The next morning we woke up at about 7 and the women were already around the body, still weeping and singing. The body was moved outside and it was so hot, people were passing around umbrellas and they put up a tent. Women almost passed out because of the energy they were exerting. I’m not exaggerating, this went on until about 12 or 1pm, when the men took the body to the mosque to do Friday prayer with him. After that they buried him, in a grave he had already dug for himself 20 years before.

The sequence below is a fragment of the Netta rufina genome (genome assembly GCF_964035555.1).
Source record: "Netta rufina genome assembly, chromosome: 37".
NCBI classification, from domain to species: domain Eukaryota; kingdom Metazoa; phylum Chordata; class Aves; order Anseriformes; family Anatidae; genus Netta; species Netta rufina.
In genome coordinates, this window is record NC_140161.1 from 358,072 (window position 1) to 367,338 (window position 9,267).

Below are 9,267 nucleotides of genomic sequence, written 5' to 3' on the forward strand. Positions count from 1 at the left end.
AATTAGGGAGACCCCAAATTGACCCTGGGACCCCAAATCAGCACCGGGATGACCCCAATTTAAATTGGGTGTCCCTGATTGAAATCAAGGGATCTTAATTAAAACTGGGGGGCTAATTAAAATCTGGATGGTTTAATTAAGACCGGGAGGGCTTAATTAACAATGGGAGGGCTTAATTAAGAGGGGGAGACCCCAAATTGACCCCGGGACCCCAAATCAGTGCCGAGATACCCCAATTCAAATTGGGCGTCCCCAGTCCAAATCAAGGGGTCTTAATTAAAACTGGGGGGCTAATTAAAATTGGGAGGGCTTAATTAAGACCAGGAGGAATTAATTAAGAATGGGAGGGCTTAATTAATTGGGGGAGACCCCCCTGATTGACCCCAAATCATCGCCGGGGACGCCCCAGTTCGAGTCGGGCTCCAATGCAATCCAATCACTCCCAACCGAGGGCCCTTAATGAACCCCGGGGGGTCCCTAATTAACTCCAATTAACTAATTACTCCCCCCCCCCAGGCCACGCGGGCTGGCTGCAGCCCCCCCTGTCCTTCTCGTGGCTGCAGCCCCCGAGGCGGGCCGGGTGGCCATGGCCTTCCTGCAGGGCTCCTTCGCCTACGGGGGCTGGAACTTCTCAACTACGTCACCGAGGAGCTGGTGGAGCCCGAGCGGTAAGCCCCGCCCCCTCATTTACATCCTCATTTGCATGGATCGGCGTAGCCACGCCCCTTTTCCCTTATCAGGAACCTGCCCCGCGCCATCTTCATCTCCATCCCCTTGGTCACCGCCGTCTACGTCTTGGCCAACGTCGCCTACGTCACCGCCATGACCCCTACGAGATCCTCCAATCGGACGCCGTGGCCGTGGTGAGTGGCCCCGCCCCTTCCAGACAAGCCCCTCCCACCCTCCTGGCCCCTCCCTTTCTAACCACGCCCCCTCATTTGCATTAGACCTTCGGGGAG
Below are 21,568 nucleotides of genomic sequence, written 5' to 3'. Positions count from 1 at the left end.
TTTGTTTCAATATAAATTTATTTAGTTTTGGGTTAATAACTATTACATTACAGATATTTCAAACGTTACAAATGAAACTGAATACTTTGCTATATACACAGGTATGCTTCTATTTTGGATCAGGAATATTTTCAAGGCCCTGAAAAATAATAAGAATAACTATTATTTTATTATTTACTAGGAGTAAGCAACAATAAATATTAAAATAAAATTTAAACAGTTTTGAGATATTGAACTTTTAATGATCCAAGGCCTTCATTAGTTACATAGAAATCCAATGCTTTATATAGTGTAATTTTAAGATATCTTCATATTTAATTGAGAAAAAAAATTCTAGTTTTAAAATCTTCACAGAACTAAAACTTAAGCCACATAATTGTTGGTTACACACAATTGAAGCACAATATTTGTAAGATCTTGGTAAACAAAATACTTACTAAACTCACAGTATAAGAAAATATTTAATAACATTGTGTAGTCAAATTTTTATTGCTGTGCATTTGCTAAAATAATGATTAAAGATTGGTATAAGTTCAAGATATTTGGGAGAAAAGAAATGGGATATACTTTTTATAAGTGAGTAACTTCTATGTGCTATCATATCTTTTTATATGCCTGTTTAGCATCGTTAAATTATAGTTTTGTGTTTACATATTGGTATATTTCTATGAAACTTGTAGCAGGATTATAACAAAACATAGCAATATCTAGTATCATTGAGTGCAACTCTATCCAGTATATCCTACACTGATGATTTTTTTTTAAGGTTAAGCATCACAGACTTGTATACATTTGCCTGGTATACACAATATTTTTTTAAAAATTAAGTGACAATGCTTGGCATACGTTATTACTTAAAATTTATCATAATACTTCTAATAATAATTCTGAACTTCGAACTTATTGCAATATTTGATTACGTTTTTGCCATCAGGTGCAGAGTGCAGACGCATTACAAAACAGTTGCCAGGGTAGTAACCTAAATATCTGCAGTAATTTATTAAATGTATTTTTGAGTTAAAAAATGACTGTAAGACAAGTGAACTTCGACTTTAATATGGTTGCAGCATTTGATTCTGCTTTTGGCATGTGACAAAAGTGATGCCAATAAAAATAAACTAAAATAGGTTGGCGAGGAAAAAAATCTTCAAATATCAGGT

Keep in mind I have no idea what is going on, and even Sermin didn’t either. I can hardly understand anyone, and except for about 5 seconds at his sister’s house, and 10 seconds in the village, I hadn’t seen Cengiz. What do you say in this situation? What do you do? Even in your own language it’s difficult. There really isn’t anything you can say, so I figured the best thing I can do is be as easy as possible, and go with the flow. For the next three days there were Koran readings at the grave, and also at the house twice a day. In the afternoon we went to the mosque. When we weren’t doing that, we were eating at a neighbor’s house, or sitting around drinking tea. To be honest, it was incredibly boring at times, and I’ve never had to sit on the floor so much since kindergarten. I tried to help out by doing dishes or preparing breakfast, but the women had a hard time letting the American girl do such things. I felt bad for Sermin and Ayse, Cengiz’s other brother’s wife – the expectations for them are so much different. I helped carry some tree stumps that we used to sit on for the Koran readings and people were shocked and whispered, “She’s carrying them, look!” “You don’t need to do that, it’s difficult work!” Sermin was doing the same thing but no one noticed. Same if I carried dishes to the counter, or tried to wash them. I had absolutely nothing to do – sometimes washing dishes was the most interesting activity of the morning.